• We’re back to packaging. Tesla’s powertrain is packaged close to perfectly, but now all the automakers can copy it, and potentially scale better / faster.

    I still believe there is room for ALOT of innovation in hybrid packaging. Imagine Tesla’s powertrain, but with about 80% of the battery section cut out, and an ICE engine + transmission + exaust are all in that space packaged super well. Obviously the complexity of this goes up an insane amount. The good part of an electric powertrain is it’s simplicity. Liquid fuel is still better than batteries though in terms of pure energy.

    The Chevy Volt powertrain is really complicated, REALLY complicated.

    • The beauty of Tesla and all other EVs is there is no ICE engine which requires major expenses for maintenance and repairs over the life of the vehicle.
      Electricity is 30% of the cost of gas which means you can go over 3 times as far with electric over gas. Once the price of batteries goes down, EV car prices will be about the same as a gas powered one, which would mean the savings on repairs and fuel would go into your pocket.

    • ” Liquid fuel is still better than batteries though in terms of pure energy.”

      Sure, but ICEs are incredibly inefficient at turning that energy into motion. About 80% of the energy is turned into waste heat.

      Here’s what might be interesting – a weight/size comparison for EV and ICEV “essential stuff” .

      For the EV, measure batteries, electric motor, battery-related electronics and anything else unique to EVs.

      For the ICEV measure engine, cooling system, exhaust system, fuel system including fuel tank and any other components not used in an EV.

      The Chevy Spark gas model runs 2269 to 2368, depending on transmission. Add in 9.2 gallons of fuel at 6.2 pounds/gallon, or 57 more pounds.

      The Spark EV weighs 2989 pounds, curb weight. 564 pounds more than a fueled up auto transmission ICE Spark at 2425 pounds.

      Bit of weight advantage for the fuel version. But future battery improvements will increase capacity per pound. Moving from the LEAF ~120 kW/kg to Envia’s ~400 kW/kg would mean a 270 mile range Spark with no weight gain.

      270 mile range is not as good as the ~350 mile range of the gas Spark, but it’s likely plenty for most drivers.

  • By the end of 2012, there was a big talk that EVs will fade away and market will settle with Plugins as they are the next step after Hybrid.

    But suddenly the Leaf at 6K less and Tesla ramping up production has changed every thing and now EVs are in charge. There is also comparison like EV Mobile and Gasmobile.

    Across the board many EV’s price has gone down and they are outselling Plugins easily. Its nice to read. Hope Spark-EV will open a new Front in the EV sales.

  • it appears to me that the U.S. has actually managed to leapfrog over hybrids, simply by ignoring them for most of the 10 years or so that they’ve been available. Now that EV range is good enough and prices have come down to more affordable levels, and a viable charging infrastructure is in place and growing, they can just migrate to them directly.

    Here in Japan, on the other hand, the transition seems to be following a more traditional route, at least from my personal observation. Hybrids have sold well here and models like the Prius are all over the place. But the country as a whole still seems to be dragging its feet in developing an electric infrastructure,so there are still very few plug-in vehicles, although this is certainly starting to change with the post-Fukushima push towards renewables.

    Indeed, I believe the biggest factor holding back the transition here is the lack of convenient charging points, because I don’t think there are any major psychological, economic, or political barriers . Parking in general is very limited so there are almost no places you can plug in when on the go. Even worse is that large numbers of car owners (at least in the cities) can’t plug in at home either; they either live in apartments or homes without garages, and instead use nearby external parking facilities.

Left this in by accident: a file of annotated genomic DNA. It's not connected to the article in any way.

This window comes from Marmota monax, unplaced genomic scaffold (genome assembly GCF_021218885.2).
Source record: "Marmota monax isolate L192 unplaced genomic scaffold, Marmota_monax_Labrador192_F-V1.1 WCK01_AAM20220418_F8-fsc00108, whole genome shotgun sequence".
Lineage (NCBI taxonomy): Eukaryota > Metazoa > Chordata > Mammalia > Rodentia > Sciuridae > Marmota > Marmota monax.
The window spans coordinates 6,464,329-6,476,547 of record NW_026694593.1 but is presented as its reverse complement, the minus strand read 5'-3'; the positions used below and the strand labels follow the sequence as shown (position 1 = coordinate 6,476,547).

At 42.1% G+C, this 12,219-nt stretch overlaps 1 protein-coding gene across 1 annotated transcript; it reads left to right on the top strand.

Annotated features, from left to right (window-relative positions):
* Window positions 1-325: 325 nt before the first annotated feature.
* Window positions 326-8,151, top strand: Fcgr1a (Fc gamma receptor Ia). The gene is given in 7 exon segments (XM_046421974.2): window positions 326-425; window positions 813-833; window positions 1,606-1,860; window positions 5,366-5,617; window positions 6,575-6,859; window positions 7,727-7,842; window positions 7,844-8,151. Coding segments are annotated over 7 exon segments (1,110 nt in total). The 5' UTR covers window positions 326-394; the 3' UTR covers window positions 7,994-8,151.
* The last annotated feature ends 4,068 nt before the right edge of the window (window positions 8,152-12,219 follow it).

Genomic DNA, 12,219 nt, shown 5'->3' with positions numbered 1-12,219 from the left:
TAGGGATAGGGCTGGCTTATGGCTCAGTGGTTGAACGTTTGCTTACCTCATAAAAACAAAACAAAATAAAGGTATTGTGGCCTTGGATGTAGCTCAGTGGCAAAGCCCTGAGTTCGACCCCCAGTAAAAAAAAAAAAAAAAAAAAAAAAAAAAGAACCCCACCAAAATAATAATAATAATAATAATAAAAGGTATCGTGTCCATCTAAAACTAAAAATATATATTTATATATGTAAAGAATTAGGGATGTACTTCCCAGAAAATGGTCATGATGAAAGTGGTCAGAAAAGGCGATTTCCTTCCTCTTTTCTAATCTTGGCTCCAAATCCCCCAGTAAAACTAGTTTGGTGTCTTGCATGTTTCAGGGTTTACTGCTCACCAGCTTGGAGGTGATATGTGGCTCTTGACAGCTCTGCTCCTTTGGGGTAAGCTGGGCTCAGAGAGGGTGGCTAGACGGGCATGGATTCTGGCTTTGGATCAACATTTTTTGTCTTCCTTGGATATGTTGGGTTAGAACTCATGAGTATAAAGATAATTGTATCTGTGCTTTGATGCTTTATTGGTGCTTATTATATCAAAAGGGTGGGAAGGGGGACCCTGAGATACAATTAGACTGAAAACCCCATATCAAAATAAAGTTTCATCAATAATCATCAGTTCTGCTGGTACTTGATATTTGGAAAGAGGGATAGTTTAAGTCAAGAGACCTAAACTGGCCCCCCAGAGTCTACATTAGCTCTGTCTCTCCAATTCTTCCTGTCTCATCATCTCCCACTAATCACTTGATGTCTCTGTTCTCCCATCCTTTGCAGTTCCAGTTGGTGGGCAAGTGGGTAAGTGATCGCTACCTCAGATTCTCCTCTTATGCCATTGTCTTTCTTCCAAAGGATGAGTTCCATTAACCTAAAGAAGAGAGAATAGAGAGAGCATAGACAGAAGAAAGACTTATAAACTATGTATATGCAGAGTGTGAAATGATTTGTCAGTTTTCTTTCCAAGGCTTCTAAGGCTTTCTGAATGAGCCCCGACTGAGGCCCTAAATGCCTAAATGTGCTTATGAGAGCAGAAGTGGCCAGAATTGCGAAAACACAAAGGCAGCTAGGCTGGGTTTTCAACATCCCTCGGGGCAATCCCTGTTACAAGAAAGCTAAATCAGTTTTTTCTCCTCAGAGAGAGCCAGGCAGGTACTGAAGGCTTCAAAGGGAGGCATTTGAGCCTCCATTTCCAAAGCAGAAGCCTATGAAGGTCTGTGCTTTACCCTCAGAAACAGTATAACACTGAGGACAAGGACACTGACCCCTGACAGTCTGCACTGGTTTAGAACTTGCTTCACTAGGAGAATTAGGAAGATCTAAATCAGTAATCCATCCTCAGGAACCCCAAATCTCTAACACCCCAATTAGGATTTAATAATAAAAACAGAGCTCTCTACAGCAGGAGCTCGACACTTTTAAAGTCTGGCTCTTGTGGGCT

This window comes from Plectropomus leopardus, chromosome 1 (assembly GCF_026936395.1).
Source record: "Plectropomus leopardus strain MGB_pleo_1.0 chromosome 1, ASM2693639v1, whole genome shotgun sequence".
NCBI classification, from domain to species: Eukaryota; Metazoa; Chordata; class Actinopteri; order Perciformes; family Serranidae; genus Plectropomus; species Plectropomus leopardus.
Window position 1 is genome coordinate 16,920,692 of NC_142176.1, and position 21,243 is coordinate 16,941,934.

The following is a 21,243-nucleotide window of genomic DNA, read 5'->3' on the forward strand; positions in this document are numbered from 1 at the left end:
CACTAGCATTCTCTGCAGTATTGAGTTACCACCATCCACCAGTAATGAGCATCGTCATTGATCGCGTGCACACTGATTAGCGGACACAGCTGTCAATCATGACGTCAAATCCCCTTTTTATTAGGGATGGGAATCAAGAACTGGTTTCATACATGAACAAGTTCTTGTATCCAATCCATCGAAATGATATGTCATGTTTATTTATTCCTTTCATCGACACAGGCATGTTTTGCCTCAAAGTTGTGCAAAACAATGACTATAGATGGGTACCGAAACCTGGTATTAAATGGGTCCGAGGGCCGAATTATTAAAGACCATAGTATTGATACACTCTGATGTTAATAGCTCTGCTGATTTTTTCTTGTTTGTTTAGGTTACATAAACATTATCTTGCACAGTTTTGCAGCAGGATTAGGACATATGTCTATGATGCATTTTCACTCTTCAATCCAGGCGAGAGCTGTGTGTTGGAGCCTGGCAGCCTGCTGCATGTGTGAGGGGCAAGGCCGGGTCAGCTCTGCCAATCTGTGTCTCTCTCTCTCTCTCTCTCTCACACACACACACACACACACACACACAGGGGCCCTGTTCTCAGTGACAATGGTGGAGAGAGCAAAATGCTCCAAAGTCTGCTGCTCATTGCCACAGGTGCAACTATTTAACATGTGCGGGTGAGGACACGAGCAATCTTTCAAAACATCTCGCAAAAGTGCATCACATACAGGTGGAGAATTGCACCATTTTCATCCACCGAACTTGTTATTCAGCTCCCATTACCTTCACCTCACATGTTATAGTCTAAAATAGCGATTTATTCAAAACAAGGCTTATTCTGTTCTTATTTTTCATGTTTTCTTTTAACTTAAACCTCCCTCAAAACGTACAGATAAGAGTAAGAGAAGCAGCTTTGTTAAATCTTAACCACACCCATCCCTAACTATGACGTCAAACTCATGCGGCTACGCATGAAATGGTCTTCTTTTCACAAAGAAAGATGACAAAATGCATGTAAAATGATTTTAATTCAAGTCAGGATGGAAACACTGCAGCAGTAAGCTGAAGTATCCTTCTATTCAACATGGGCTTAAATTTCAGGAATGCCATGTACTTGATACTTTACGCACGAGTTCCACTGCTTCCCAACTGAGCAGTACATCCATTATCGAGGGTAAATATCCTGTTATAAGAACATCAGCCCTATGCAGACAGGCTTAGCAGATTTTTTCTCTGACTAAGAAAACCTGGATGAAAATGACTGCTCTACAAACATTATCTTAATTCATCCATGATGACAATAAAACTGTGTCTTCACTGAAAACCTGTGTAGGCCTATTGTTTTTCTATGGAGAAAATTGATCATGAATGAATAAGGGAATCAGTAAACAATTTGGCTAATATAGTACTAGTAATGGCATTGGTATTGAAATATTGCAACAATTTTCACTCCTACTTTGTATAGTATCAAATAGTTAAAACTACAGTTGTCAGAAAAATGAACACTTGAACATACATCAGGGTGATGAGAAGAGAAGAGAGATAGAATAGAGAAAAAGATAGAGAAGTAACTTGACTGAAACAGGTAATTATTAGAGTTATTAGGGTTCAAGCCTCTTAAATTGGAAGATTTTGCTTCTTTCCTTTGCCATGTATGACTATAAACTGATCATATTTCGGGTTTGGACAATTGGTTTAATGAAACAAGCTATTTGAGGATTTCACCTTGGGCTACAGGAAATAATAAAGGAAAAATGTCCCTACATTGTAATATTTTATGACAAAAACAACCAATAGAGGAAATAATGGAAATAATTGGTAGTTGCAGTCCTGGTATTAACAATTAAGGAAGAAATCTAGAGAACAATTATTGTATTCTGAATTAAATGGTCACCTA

• I imagine a large problem in Japan would be the shaken (but not stirred) sfety inspection every couple of years which I have heard gets more expensive as the car gets older. This would work against two important advantages of electric cars which are their low maintenance cost and extremely long engine life. Or has Japan taken steps to give electric car owners a break?

      • I have no idea about that, truthfully. I don’t drive myself. AIUI though, while shaken is certainly a bit of a burden, most people just see it as a standard part of car ownership (*everything* about car ownership is much more complex and expensive here than the U.S.). But I believe the fee structures are based on category, and given the low maintenance and safety record of EV’s it wouldn’t surprise me if it was more relaxed for them, similar to the kei cars. I wouldn’t think it’s a big consideration.

        • Thanks for that.

    • Think you missed 1 key word. Electric cars are outselling *plug-in* hybrid electric cars. Conventional hybrids (Prius, Honda Insight, etc.) have been selling in large numbers for years in the US. They dwarf EV sales.

  • It is indeed very promising, given that an only-electric car driver will keep in mind limitations as to coverage before necessitating charge. It should technically bring down the cost of procurement, reduce on the bulk of the weight, hence provide lighter demands on the battery etc. This also means that the vehicle is affordable to more buyers, yielding multiple dividends!

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  • Paying 30K for any car is a joke.

    • I paid $2300 for my Ranger but it costs 30K to put gas in it over a 10 year period. There are other costs to consider when buying a vehicle.

  • Go Electric or Go Home. I love my EV and won’t touch a gas, fart-mobile ever again. Folks, quit being such whiny marks and Go.Electric.Now. !

  • All very nice regarding PHEVs vs EV, but as an owner of a Ford Fusion Energi living in Michigan, the sheer lack of charging stations where I need to be during the work week makes a “pure EV” impractical. Worse still, are the drivers of conventional gasmobiles who park in EV spaces at various lots around the area, making it impossible to get near a charging station. Last week, I couldn’t charge away from home at all because of that problem. Granted, the Fusion’s 23 mile EV range would be bested by a Tesla, Leaf and others, but due to the distances involved in driving from one side of the area to the other, I’d be in big trouble without a PHEV.

    • That makes a PHEV a better choice for you, at this time. Likewise, I couldn’t use an EV (except the S) right now. I need more range and there are no rapid charge stations where I drive.

      But things will change. EV ranges will increase, more charging stations will be installed, and gasmobiles parked in EV spots will get towed and fined.